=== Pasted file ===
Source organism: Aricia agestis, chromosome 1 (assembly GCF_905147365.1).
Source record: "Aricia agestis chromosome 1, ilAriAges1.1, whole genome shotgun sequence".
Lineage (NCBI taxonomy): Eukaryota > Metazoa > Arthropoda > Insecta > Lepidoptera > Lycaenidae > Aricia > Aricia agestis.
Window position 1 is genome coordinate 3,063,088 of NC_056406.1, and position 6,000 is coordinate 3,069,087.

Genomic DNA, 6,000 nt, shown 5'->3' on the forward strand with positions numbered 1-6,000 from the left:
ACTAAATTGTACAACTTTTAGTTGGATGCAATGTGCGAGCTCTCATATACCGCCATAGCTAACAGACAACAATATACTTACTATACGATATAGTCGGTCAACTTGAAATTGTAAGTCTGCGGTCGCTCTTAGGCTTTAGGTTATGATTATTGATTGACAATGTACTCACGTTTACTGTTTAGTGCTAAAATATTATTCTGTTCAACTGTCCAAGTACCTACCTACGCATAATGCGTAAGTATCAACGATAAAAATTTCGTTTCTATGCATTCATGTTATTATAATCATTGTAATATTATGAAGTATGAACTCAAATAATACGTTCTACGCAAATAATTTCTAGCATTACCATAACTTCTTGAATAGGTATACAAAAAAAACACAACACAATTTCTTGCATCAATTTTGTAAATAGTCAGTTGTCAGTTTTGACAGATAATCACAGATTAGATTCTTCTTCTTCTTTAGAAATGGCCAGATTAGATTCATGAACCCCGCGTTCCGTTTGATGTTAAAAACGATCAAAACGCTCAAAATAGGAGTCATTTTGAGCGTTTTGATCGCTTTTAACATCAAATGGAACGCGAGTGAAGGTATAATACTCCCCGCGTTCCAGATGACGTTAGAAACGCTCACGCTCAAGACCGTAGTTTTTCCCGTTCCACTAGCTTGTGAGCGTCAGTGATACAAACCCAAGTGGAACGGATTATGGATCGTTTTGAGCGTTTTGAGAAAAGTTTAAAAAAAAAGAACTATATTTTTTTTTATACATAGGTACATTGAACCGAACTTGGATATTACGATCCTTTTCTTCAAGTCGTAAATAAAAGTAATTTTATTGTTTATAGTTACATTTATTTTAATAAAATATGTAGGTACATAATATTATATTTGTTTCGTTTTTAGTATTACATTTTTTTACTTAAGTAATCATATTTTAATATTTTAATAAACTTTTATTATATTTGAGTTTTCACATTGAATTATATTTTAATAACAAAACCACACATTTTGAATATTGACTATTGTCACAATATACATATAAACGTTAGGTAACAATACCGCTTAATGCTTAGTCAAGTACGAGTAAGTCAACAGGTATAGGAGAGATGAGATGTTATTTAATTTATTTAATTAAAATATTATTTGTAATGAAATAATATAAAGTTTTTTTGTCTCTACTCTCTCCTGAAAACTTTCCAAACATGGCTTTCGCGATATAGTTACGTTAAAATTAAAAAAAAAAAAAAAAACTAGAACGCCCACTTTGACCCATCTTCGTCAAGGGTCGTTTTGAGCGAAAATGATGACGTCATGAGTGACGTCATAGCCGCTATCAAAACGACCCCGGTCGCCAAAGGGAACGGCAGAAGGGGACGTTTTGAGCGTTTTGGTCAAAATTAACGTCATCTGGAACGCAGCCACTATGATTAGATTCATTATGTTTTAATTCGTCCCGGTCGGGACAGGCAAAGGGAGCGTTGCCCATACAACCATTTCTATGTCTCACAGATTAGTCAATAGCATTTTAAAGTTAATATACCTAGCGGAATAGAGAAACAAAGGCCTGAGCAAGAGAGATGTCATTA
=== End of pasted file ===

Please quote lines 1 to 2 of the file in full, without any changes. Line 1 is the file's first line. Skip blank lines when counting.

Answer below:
Source organism: Aricia agestis, chromosome 1 (assembly GCF_905147365.1).
Source record: "Aricia agestis chromosome 1, ilAriAges1.1, whole genome shotgun sequence".